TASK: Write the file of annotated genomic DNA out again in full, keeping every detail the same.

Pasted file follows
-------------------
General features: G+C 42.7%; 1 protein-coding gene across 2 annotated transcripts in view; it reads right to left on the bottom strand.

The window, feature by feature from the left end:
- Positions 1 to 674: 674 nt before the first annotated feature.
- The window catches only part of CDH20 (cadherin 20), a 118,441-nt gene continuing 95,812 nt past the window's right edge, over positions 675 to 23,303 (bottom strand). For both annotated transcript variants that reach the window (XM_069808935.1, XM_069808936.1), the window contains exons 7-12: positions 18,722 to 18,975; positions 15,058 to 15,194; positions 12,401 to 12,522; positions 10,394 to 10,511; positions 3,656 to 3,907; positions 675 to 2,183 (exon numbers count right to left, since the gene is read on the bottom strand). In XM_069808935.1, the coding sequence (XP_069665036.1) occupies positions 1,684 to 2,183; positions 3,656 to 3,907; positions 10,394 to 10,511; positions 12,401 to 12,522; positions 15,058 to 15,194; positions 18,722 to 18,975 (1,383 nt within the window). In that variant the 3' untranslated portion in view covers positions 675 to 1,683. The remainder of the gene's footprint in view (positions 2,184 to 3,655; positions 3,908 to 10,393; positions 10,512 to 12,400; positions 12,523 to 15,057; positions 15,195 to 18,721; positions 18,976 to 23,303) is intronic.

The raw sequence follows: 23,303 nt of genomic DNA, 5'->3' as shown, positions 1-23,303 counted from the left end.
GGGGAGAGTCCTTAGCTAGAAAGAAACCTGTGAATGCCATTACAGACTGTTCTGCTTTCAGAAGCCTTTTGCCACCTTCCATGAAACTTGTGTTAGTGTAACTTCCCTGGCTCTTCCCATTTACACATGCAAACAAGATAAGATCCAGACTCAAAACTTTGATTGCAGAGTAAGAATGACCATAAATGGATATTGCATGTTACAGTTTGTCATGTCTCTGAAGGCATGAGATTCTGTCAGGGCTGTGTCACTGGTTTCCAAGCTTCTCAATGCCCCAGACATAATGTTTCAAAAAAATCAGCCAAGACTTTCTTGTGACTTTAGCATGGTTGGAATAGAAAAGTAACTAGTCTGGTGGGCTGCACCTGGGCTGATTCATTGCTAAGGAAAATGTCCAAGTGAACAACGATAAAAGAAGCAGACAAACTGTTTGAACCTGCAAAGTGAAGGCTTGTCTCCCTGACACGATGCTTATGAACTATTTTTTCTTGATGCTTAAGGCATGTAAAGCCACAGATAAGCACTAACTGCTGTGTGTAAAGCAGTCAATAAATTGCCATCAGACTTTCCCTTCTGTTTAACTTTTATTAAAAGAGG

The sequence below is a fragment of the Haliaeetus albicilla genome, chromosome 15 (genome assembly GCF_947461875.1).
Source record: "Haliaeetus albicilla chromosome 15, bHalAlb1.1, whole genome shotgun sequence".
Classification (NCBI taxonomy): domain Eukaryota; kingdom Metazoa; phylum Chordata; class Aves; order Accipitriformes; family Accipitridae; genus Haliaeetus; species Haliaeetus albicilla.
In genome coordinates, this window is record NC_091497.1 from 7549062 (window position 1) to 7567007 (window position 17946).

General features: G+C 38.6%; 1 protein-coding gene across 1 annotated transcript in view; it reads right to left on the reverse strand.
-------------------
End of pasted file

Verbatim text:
General features: G+C 42.7%; 1 protein-coding gene across 2 annotated transcripts in view; it reads right to left on the bottom strand.

The window, feature by feature from the left end:
- Positions 1 to 674: 674 nt before the first annotated feature.
- The window catches only part of CDH20 (cadherin 20), a 118,441-nt gene continuing 95,812 nt past the window's right edge, over positions 675 to 23,303 (bottom strand). For both annotated transcript variants that reach the window (XM_069808935.1, XM_069808936.1), the window contains exons 7-12: positions 18,722 to 18,975; positions 15,058 to 15,194; positions 12,401 to 12,522; positions 10,394 to 10,511; positions 3,656 to 3,907; positions 675 to 2,183 (exon numbers count right to left, since the gene is read on the bottom strand). In XM_069808935.1, the coding sequence (XP_069665036.1) occupies positions 1,684 to 2,183; positions 3,656 to 3,907; positions 10,394 to 10,511; positions 12,401 to 12,522; positions 15,058 to 15,194; positions 18,722 to 18,975 (1,383 nt within the window). In that variant the 3' untranslated portion in view covers positions 675 to 1,683. The remainder of the gene's footprint in view (positions 2,184 to 3,655; positions 3,908 to 10,393; positions 10,512 to 12,400; positions 12,523 to 15,057; positions 15,195 to 18,721; positions 18,976 to 23,303) is intronic.

The raw sequence follows: 23,303 nt of genomic DNA, 5'->3' as shown, positions 1-23,303 counted from the left end.
GGGGAGAGTCCTTAGCTAGAAAGAAACCTGTGAATGCCATTACAGACTGTTCTGCTTTCAGAAGCCTTTTGCCACCTTCCATGAAACTTGTGTTAGTGTAACTTCCCTGGCTCTTCCCATTTACACATGCAAACAAGATAAGATCCAGACTCAAAACTTTGATTGCAGAGTAAGAATGACCATAAATGGATATTGCATGTTACAGTTTGTCATGTCTCTGAAGGCATGAGATTCTGTCAGGGCTGTGTCACTGGTTTCCAAGCTTCTCAATGCCCCAGACATAATGTTTCAAAAAAATCAGCCAAGACTTTCTTGTGACTTTAGCATGGTTGGAATAGAAAAGTAACTAGTCTGGTGGGCTGCACCTGGGCTGATTCATTGCTAAGGAAAATGTCCAAGTGAACAACGATAAAAGAAGCAGACAAACTGTTTGAACCTGCAAAGTGAAGGCTTGTCTCCCTGACACGATGCTTATGAACTATTTTTTCTTGATGCTTAAGGCATGTAAAGCCACAGATAAGCACTAACTGCTGTGTGTAAAGCAGTCAATAAATTGCCATCAGACTTTCCCTTCTGTTTAACTTTTATTAAAAGAGG

The sequence below is a fragment of the Haliaeetus albicilla genome, chromosome 15 (genome assembly GCF_947461875.1).
Source record: "Haliaeetus albicilla chromosome 15, bHalAlb1.1, whole genome shotgun sequence".
Classification (NCBI taxonomy): domain Eukaryota; kingdom Metazoa; phylum Chordata; class Aves; order Accipitriformes; family Accipitridae; genus Haliaeetus; species Haliaeetus albicilla.
In genome coordinates, this window is record NC_091497.1 from 7549062 (window position 1) to 7567007 (window position 17946).

General features: G+C 38.6%; 1 protein-coding gene across 1 annotated transcript in view; it reads right to left on the reverse strand.